Why Obama Wins on Foreign Policy and Gays but Loses on Economics and Taxes

prancer is gayTwo important victories for President Obama this week — the New Start anti-ballistic missile treaty with Russia to reduce weapons and re-start inspections, and the end of Don’t Ask Don’t Tell after a 17-year ban on gays in the military.

Why have Senate Republicans been willing to break ranks on these two, while not a single Republican went along with Obama’s plan to extend the Bush tax cuts on the first $250,000 of income? Why has Obama consistently caved on economic and taxes, but held his ground on foreign policy and issues like gays in the military?

A hint of an answer can be found in another Senate defeat for Obama over the last few weeks that got almost no attention in the media but was a big one: Republicans blocked consideration of the House-passed Disclose Act, which would have required groups that spend money on outside political advertising to disclose the major sources of their funding.

The answer is this. When it comes to protecting the fortunes of America’s rich (mostly top corporate executives and Wall Street) and maintaining their strangle-hold on the political process, Senate Republicans, along with some Senate Democrats, don’t budge.

Bipartisanship is possible on foreign policy. It’s even possible on certain social issues, such as gays in the military. But it’s not possible when it comes to the core economic and political reality of the United States today — the almost unprecedented concentration of income and wealth at the top, and the way it’s being used to corrupt our democratic system.

In this respect, Democrats are better than Republicans, but not much better. Both parties have rejected efforts to close tax loopholes that would treat much of earnings of hedge-fund and private-equity managers as ordinary income rather than capital gains (taxed at 15 percent). Both parties have refused to cap the size of Wall Street’s major banks or force the banks to aid of distressed homeowners whose mortgages they hold.

Neither party has had the intestinal fortitude to suggest that taxes should be permanently raised on multi-millionaires. Neither will take the initiative on significant campaign finance reform.

Not even Democrats in Washington will talk about the degree to which the nation’s income and wealth are now concentrated in the hands of a relatively few people, who have more power over our democratic system than since the days of the robber barons of the late 19th century.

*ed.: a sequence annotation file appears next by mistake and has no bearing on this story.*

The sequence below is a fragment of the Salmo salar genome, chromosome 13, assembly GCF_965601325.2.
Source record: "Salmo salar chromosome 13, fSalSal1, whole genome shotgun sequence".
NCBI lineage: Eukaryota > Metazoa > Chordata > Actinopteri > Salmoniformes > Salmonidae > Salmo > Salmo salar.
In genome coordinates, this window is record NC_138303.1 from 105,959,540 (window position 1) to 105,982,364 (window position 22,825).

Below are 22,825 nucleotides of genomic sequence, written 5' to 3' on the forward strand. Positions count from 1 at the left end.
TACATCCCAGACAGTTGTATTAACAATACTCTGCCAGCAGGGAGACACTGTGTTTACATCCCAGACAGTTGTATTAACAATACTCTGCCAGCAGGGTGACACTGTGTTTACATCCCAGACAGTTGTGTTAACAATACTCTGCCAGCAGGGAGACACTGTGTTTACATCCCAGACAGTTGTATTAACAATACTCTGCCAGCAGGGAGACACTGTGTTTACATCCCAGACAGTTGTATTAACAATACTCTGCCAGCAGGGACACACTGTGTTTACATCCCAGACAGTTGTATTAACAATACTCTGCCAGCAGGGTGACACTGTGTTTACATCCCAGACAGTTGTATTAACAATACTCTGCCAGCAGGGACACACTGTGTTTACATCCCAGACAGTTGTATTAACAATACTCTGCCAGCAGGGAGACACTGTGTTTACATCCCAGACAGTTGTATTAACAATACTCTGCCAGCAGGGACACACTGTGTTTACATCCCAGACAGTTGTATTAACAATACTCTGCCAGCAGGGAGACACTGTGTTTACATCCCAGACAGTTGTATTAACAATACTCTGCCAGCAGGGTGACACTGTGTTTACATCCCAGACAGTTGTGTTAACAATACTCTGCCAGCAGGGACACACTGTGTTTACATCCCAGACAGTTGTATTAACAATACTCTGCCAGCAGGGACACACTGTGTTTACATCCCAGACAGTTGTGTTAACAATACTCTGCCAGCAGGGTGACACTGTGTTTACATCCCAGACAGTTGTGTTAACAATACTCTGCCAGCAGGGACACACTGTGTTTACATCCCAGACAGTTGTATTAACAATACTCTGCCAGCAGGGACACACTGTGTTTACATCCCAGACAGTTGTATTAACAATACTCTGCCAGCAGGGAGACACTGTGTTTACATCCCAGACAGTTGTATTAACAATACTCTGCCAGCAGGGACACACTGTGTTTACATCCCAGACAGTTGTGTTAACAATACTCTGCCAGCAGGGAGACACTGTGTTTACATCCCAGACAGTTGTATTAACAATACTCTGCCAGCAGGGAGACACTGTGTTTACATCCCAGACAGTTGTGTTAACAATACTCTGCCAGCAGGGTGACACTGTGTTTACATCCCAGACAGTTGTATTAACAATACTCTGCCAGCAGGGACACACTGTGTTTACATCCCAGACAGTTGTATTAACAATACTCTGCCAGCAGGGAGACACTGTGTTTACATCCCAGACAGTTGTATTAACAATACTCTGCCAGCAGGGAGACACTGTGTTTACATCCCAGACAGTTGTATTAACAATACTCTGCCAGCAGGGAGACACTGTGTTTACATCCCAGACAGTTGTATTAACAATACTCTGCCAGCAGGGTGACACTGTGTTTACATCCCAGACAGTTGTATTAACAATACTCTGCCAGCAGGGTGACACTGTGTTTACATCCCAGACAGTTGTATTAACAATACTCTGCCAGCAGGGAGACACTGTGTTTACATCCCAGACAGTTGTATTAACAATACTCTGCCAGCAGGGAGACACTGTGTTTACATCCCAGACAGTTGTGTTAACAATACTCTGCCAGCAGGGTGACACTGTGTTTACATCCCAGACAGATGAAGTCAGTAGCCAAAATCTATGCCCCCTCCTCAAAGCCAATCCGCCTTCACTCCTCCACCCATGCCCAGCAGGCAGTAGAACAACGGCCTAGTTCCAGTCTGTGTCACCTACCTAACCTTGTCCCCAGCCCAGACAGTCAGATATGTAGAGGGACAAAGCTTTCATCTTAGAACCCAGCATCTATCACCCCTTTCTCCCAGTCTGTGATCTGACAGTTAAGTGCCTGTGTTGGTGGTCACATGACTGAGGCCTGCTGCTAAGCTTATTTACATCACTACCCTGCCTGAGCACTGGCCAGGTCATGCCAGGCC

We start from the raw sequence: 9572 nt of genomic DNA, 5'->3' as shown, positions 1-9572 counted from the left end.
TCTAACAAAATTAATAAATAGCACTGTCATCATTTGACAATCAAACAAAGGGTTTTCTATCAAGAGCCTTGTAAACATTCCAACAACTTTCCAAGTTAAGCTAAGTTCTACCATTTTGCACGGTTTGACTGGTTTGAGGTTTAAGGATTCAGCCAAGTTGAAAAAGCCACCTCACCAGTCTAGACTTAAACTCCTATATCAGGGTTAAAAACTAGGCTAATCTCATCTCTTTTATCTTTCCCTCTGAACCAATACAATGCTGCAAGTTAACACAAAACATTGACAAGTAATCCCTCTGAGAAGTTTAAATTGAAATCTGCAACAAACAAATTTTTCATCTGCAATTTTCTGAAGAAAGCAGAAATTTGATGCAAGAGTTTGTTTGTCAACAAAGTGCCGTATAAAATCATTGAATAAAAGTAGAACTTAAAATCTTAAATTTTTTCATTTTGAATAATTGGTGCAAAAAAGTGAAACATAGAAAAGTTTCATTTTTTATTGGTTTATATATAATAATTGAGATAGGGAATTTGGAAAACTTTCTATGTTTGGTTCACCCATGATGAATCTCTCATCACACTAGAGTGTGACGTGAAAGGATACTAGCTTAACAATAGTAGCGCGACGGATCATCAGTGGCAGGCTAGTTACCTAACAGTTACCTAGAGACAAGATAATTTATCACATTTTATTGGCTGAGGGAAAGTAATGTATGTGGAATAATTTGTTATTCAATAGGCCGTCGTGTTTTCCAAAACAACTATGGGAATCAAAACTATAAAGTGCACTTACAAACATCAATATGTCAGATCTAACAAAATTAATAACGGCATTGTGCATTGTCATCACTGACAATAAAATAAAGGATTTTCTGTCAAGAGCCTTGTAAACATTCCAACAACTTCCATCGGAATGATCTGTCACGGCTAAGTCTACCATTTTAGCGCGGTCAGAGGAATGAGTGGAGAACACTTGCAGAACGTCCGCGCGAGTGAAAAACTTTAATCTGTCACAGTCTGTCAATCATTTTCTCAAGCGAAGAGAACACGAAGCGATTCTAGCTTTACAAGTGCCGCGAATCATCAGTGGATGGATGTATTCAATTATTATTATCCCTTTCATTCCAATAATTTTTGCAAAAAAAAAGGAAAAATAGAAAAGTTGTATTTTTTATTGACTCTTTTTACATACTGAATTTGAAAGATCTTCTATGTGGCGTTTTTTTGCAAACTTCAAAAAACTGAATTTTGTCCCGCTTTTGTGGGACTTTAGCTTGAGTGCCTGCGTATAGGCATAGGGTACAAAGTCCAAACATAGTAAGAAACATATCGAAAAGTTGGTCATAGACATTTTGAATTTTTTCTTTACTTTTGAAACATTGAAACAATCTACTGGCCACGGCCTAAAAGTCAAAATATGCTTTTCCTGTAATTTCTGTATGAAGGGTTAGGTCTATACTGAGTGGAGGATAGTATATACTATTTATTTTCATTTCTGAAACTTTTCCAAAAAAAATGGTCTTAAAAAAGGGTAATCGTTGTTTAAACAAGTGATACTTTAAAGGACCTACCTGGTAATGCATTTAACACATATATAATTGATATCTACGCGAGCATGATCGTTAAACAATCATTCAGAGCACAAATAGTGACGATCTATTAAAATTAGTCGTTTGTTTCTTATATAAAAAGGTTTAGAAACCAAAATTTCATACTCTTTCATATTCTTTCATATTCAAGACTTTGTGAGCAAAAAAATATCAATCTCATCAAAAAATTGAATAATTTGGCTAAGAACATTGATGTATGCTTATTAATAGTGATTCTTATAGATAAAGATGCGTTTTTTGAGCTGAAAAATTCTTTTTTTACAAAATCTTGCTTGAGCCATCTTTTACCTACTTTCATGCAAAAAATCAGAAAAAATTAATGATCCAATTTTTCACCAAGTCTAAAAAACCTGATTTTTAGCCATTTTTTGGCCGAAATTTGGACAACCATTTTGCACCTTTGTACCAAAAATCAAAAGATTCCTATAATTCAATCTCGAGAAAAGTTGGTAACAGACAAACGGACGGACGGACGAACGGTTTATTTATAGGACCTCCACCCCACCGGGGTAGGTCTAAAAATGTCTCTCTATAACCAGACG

Republicans have sold out completely to big corporations, their executives, and Wall Street. But when it comes to money for elections, many Democrats drink at the same trough.

Robert ReichYet until and unless America’s vast middle and working classes gain a larger share of the gains of economic growth, our economy will never fully emerge from the doldrums. Top earners can’t and won’t spend enough to keep everyone else employed.

The New Start treaty is a big and important victory for the Obama Administration, as is the end of the ban on openly gay soldiers in the military. But neither signals a new start to cleaning up Washington and turning this economy around.

Robert Reich

Robert Reich’s Blog

Published by the LA Progressive on December 23, 2010
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About Robert Reich

Robert B. Reich is Professor of Public Policy at the Goldman School of Public Policy at the University of California at Berkeley. He has served in three national administrations, most recently as secretary of labor under President Bill Clinton. He has written eleven books, including The Work of Nations, which has been translated into 22 languages; the best-sellers The Future of Success and Locked in the Cabinet, and his most recent book, Supercapitalism. His articles have appeared in the New Yorker, Atlantic Monthly, New York Times, Washington Post, and Wall Street Journal. Mr. Reich is co-founding editor of The American Prospect magazine.

Reich has been a member of the faculties of Harvard’s John F. Kennedy School of Government and of Brandeis University. He received his B.A. from Dartmouth College, his M.A. from Oxford University, where he was a Rhodes Scholar, and his J.D. from Yale Law School.

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